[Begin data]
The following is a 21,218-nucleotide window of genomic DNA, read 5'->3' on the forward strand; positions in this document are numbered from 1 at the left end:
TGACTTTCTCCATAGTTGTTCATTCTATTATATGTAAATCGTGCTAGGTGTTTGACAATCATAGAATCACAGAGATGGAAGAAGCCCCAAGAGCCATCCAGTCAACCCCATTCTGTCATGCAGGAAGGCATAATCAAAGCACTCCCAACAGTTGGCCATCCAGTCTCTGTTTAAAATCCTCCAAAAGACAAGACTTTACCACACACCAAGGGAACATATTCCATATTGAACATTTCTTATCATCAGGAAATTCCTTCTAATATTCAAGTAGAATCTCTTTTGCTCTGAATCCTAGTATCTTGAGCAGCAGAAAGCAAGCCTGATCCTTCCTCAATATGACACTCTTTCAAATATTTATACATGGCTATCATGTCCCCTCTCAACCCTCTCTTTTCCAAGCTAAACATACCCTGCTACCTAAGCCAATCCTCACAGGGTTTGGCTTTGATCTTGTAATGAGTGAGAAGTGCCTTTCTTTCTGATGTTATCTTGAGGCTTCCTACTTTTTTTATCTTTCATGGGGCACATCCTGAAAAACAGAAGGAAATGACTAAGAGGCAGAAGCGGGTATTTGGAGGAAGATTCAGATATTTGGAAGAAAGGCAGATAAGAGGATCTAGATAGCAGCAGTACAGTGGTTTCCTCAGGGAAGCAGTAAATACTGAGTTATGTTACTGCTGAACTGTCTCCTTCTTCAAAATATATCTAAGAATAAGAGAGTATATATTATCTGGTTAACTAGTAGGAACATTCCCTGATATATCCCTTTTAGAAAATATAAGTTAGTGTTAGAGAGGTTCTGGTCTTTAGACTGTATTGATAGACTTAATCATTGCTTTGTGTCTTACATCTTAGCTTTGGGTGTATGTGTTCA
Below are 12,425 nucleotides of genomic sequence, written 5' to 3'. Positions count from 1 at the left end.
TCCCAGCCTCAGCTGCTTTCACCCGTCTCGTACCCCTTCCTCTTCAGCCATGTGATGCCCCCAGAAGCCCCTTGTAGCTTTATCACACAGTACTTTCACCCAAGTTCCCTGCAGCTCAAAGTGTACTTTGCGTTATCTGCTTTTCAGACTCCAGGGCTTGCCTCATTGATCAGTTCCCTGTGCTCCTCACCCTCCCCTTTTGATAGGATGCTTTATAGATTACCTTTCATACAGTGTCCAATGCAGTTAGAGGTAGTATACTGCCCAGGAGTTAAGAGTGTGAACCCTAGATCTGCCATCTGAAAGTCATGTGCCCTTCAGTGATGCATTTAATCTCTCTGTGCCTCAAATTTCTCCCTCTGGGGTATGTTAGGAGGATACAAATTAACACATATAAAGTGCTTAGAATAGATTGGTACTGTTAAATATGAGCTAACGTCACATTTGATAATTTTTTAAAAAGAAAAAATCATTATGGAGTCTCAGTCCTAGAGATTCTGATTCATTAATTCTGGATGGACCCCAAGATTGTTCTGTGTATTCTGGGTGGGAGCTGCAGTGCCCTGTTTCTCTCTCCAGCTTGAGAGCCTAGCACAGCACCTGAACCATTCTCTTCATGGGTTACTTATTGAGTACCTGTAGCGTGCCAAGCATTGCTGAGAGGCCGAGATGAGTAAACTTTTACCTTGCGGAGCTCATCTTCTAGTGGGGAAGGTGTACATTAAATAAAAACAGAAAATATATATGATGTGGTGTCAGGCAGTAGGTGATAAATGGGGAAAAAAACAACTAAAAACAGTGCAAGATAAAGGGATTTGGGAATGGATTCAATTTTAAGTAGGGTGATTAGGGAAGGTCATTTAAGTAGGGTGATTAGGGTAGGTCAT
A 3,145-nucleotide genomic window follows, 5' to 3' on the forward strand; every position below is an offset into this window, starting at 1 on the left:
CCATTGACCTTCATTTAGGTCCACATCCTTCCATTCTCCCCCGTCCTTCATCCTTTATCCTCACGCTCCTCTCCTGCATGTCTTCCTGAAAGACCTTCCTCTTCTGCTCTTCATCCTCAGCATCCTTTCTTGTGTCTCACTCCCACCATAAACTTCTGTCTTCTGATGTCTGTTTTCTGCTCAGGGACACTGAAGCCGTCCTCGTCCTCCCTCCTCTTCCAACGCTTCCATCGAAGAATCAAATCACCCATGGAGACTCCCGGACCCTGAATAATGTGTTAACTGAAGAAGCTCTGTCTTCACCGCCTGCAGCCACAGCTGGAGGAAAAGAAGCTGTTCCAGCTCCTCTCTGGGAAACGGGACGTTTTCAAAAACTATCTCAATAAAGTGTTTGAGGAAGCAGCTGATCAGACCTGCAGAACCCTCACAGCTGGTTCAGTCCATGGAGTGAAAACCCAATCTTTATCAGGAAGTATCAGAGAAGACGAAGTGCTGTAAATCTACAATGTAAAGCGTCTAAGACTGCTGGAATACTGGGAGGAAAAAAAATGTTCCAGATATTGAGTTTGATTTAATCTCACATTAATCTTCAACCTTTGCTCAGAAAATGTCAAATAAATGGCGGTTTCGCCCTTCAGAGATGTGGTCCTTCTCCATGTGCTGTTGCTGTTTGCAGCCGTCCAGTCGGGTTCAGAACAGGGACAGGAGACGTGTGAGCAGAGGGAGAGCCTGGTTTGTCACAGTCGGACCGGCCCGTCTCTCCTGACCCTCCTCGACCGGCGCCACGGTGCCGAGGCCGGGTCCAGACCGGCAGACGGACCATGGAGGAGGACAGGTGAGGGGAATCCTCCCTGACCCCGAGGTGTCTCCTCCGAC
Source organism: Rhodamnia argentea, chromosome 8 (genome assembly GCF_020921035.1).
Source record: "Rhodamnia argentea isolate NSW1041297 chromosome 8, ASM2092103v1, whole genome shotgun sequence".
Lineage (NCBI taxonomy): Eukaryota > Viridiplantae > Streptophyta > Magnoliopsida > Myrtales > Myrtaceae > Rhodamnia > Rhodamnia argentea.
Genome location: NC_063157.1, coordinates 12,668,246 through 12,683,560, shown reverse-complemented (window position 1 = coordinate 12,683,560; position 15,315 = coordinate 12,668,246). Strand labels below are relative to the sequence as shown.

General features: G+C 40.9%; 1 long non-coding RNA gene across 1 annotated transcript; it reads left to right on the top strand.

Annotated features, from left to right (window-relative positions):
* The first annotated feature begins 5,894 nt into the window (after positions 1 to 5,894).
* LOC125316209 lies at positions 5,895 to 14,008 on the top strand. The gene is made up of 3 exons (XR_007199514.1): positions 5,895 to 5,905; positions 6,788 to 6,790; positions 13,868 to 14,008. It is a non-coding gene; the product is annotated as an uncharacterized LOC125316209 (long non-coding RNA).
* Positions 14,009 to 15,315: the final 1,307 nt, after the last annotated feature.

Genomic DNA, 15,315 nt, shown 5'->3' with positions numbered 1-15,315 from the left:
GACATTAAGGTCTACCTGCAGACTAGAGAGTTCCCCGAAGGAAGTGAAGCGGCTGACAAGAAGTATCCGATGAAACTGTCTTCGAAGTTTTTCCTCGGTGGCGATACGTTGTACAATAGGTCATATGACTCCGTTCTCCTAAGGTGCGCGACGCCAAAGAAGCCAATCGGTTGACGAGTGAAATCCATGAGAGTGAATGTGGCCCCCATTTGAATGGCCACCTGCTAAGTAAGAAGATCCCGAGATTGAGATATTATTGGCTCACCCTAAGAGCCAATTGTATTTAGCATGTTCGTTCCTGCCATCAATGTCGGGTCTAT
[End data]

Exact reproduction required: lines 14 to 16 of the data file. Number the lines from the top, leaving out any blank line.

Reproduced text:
* LOC125316209 lies at positions 5,895 to 14,008 on the top strand. The gene is made up of 3 exons (XR_007199514.1): positions 5,895 to 5,905; positions 6,788 to 6,790; positions 13,868 to 14,008. It is a non-coding gene; the product is annotated as an uncharacterized LOC125316209 (long non-coding RNA).
* Positions 14,009 to 15,315: the final 1,307 nt, after the last annotated feature.

Genomic DNA, 15,315 nt, shown 5'->3' with positions numbered 1-15,315 from the left: